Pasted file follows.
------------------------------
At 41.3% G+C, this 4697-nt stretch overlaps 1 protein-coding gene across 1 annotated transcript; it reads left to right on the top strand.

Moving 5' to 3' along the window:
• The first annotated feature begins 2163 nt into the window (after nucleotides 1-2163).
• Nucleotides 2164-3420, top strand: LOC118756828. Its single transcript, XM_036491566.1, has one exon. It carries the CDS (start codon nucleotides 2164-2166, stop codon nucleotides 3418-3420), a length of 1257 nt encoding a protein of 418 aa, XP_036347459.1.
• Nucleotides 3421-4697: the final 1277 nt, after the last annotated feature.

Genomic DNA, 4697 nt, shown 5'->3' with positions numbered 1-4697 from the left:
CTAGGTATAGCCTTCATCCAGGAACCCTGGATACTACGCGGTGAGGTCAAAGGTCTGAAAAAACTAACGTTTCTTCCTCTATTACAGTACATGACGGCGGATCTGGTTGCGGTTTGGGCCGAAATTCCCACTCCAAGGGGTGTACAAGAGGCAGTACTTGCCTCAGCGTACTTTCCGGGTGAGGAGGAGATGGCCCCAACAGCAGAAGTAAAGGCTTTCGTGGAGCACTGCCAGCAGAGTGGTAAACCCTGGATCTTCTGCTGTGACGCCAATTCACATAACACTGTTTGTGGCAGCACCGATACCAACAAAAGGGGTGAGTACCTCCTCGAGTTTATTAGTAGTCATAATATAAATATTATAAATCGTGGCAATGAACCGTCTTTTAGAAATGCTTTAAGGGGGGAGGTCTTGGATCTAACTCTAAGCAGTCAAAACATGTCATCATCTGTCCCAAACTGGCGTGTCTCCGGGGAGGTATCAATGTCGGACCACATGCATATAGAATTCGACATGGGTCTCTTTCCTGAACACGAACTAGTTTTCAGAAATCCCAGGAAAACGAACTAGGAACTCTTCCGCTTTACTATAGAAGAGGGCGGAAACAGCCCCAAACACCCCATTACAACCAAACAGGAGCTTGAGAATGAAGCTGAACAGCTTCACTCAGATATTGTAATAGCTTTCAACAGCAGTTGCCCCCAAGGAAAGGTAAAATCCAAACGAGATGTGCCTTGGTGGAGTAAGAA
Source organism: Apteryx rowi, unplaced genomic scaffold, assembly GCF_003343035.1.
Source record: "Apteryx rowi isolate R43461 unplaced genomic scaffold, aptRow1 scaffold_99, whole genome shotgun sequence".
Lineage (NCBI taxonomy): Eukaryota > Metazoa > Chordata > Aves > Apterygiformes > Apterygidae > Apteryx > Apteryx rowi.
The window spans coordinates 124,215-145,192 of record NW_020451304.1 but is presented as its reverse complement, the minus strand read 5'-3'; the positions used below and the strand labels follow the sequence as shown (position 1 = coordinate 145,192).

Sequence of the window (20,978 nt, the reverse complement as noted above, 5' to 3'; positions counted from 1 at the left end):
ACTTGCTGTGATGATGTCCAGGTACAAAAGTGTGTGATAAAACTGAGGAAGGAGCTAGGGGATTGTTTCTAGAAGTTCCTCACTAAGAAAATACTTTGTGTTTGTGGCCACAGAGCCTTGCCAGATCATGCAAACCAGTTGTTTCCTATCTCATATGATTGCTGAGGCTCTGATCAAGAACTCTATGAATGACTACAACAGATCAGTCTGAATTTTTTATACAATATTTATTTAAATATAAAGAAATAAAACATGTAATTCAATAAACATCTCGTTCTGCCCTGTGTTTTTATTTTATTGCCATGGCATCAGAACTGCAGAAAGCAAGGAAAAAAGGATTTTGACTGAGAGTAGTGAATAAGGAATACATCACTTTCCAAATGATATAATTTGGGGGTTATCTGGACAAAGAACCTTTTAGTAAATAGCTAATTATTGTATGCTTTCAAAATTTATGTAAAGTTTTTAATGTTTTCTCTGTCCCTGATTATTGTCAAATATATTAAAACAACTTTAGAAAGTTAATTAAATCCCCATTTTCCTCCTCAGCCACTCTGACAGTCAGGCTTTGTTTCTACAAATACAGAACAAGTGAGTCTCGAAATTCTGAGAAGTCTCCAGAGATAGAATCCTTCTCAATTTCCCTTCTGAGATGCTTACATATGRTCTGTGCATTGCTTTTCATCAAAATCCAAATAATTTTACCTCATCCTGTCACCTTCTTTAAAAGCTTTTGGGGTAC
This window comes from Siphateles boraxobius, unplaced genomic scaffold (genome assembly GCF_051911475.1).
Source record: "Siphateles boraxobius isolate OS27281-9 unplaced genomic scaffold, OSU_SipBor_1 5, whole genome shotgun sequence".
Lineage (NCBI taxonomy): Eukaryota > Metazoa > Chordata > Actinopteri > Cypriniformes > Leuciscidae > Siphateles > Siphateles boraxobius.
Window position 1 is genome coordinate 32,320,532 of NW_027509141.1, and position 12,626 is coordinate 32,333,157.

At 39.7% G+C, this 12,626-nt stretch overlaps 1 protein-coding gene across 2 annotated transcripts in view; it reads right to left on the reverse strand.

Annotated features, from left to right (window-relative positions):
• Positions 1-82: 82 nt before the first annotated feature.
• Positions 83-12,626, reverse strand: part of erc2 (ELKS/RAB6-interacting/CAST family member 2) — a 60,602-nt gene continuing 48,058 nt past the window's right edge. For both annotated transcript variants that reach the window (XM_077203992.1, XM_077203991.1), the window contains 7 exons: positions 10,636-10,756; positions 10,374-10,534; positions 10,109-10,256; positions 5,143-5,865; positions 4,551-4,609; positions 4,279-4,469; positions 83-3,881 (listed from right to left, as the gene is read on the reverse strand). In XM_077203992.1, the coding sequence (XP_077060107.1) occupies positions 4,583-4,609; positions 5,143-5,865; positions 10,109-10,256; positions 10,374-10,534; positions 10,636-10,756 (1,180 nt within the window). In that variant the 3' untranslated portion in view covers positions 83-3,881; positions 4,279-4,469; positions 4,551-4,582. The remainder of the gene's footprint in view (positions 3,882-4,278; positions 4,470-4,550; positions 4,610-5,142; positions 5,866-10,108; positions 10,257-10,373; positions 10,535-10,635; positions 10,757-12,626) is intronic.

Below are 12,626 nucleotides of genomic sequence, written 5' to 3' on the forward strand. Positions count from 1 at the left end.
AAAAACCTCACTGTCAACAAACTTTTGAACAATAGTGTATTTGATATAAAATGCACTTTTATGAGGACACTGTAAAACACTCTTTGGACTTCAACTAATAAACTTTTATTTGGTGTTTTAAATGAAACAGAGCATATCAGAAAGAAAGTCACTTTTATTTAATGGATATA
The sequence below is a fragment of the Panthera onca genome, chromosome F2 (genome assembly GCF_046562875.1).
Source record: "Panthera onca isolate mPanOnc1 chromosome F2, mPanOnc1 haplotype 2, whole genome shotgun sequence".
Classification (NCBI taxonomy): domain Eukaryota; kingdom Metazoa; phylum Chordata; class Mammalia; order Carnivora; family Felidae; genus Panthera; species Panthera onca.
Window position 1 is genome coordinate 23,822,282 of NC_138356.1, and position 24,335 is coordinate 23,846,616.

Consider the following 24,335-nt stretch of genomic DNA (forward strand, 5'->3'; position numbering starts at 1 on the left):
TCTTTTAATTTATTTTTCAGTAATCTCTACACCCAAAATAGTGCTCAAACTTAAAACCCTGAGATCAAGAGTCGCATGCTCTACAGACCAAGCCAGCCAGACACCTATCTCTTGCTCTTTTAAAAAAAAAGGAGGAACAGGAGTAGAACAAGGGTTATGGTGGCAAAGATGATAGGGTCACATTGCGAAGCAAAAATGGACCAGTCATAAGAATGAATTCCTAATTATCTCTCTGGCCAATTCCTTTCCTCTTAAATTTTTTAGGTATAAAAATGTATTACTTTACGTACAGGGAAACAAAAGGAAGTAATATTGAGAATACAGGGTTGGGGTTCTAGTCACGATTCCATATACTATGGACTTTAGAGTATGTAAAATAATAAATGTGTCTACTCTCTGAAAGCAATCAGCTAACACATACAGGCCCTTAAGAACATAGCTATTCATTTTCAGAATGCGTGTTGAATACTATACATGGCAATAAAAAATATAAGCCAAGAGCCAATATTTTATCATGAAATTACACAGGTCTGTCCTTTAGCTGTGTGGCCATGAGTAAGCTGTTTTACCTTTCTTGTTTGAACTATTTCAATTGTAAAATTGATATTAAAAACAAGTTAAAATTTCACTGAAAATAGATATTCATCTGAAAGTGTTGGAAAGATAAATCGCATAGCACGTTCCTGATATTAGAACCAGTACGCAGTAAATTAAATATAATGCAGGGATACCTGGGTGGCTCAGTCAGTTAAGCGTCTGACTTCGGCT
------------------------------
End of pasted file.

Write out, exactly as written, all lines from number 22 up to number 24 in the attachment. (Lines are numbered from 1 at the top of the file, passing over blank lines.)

Below are 12,626 nucleotides of genomic sequence, written 5' to 3' on the forward strand. Positions count from 1 at the left end.
AAAAACCTCACTGTCAACAAACTTTTGAACAATAGTGTATTTGATATAAAATGCACTTTTATGAGGACACTGTAAAACACTCTTTGGACTTCAACTAATAAACTTTTATTTGGTGTTTTAAATGAAACAGAGCATATCAGAAAGAAAGTCACTTTTATTTAATGGATATA
The sequence below is a fragment of the Panthera onca genome, chromosome F2 (genome assembly GCF_046562875.1).